“Bar code quality just isn’t a problem anymore—not nearly like it was back in the ‘80’s.” I hear this all the time. The rationale is often that print technology is so much better than it was, and this is certainly true. Beyond the fact that bar code quality is my passion and profession, there is a reality beyond the improvements in print technology that makes bar code quality more important than ever.
Bar code quality was actually less of a problem in the early days than it is now
In the early days of bar coding, the ramifications of a poorly performing bar code were relatively benign. Bar codes in distribution and the supply chain were not as yet ubiquitous; scanning problems or failures at point-of-sale were for several years more the object of humor and derision than charge backs. Poorly performing bar codes were an inconvenience, nothing more. The integration of bar codes into highly sensitive functions has made bar code performance, and therefore quality, an increasingly important factor—and there are other reasons.
Retail point-of-sale is still one of the least sensitive applications for bar codes, but that does not make bar code performance unimportant. Many retailers have installed self-checkout terminals to reduce the number and expense of staffed checkouts, and the trend will be to more self-checkout terminals in more retail stores in the foreseeable future. With few exceptions, most retailers cannot compete based on boutique product distinctions, they compete based on price, followed closely by consumer experience. Even big box and warehouse stores are expected to have good lighting and clean, wide aisles. Smart phone price comparisons might get me into a store but if checkout is a hassle I won’t be back—prices are notall that differentiated to make it worthwhile.
Bar code quality is more important today because of self-checkout and automated sortation in the distribution centers
Upstream at the distribution center, automated sortation lines rely on bar codes to direct packages to the correct outbound dock. If one retailer’s shipping container bar codes have a problem, they will quickly overwhelm the rework shunt and delay shipments. Disappointed consumers won’t return to a store where great prices were promised on an out-of-stock product.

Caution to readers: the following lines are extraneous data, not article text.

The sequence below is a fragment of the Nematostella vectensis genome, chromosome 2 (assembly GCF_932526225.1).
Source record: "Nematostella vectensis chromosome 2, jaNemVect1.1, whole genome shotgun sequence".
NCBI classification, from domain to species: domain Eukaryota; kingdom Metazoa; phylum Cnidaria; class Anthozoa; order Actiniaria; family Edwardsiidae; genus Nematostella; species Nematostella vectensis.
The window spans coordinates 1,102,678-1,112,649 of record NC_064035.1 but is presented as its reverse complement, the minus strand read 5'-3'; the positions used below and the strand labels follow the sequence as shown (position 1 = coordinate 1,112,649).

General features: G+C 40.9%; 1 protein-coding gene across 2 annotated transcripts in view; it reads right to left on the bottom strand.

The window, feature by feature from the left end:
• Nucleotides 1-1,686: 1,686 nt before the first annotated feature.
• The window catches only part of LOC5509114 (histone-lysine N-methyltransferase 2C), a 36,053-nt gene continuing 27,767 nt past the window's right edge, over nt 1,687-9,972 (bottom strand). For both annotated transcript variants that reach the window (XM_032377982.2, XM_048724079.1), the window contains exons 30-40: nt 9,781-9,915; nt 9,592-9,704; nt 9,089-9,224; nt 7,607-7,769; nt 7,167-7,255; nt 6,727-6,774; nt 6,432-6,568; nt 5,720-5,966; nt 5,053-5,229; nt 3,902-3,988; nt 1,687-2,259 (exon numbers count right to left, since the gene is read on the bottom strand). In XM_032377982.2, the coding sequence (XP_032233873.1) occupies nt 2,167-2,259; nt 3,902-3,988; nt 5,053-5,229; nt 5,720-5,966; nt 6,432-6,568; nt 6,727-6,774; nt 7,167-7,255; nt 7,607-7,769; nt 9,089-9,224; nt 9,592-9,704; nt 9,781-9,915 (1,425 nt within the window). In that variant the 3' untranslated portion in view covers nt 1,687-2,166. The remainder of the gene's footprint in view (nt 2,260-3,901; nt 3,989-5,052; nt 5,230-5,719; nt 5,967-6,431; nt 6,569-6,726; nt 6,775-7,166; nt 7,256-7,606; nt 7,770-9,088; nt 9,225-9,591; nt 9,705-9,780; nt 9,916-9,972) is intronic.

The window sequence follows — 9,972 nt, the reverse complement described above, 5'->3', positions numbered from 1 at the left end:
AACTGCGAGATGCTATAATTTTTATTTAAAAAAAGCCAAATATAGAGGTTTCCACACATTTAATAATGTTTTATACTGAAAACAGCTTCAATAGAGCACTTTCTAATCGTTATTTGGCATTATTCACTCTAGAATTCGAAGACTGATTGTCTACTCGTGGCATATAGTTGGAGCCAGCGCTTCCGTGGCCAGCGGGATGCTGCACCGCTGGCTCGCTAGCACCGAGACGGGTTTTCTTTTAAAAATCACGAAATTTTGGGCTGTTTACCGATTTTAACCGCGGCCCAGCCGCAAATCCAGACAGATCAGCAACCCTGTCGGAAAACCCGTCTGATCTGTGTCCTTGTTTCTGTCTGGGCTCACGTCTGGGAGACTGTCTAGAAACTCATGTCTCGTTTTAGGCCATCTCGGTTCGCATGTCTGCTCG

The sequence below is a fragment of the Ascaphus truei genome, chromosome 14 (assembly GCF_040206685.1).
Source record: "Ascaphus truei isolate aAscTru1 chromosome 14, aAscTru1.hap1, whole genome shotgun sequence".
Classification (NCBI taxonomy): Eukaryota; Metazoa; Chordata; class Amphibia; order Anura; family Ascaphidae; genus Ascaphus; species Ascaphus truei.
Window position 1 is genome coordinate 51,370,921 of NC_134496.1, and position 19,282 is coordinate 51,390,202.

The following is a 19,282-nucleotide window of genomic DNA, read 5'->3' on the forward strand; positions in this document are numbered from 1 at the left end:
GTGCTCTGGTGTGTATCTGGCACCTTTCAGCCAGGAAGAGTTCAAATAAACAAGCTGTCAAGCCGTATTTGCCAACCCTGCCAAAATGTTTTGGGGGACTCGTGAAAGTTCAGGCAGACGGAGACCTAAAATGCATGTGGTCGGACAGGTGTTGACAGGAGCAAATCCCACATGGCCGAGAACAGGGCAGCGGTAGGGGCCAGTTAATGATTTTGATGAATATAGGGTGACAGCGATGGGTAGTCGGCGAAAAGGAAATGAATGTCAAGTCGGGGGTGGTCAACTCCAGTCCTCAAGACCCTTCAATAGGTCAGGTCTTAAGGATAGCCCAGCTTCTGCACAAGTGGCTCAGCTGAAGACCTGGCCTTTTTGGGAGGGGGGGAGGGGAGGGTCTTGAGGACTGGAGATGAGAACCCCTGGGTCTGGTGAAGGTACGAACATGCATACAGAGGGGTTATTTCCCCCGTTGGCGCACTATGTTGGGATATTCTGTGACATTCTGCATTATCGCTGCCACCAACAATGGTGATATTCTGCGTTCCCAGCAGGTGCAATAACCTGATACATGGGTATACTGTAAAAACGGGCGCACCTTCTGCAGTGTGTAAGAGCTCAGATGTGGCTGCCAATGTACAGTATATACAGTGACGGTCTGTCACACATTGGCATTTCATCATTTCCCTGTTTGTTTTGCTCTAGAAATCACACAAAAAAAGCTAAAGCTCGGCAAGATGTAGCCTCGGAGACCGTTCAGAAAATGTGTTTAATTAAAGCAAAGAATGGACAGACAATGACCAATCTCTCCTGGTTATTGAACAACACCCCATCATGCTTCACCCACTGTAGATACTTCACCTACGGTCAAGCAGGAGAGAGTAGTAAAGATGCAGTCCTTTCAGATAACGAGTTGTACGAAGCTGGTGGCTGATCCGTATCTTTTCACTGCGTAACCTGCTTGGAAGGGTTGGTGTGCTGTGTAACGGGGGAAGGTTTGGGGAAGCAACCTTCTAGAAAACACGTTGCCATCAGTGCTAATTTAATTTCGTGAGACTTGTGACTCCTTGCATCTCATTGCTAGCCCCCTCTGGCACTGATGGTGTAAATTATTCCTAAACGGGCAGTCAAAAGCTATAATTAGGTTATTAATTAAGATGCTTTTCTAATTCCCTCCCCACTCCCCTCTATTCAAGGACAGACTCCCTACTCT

These are scenarios of inconvenience—nothing more. What about when bar code performance is literally a matter if life and death? This is not hyperbole—it is happening today.
Bar codes help nurses make sure the right drug is being administered to the patient. This is done by matching a bar coded wristband with the bar code on the drug. If one of them doesn’t work right, at very least the administration of the drug will be delayed. Worse if it isn’t administered of all and disastrous if the wrong drug—or dosage—is administered in error.
The FDA is now in a review process of a new regulation for tracking medications from manufacture to pharmacy to patient. This not only secures the channel and assures doctors, pharmacies and patients they are getting the right drug, it also secures the channel against counterfeit drugs and “gray market” drugs. These are drugs that made their way through legitimate channels from manufacturer to prescribing doctor through a pharmacy to an individual who, for whatever reason, sold them to a “collector” who resells them to somebody without a prescription, usually at a huge mark-up.
Bar code quality can be a matter of life and death in drug distribution and dosing at the patient level
Bar codes in pharmaceuticals are used to identify and track the products from an Authorized Distributor of Record (ADR), and every time the drug changes hands, the bar code tracks the transaction.
Non working bar codes break the chain, allowing drugs of unknown source to infiltrate the channel. In some cases unsuspecting people may be improperly medicated or not medicated at all. The consequences could be dire.
While it is true that print technology has improved dramatically in recent years, and scanners are more aggressive and fault-tolerant than ever it is not true that bar code quality just isn’t a problem anymore—in fact bar code quality is more important than ever.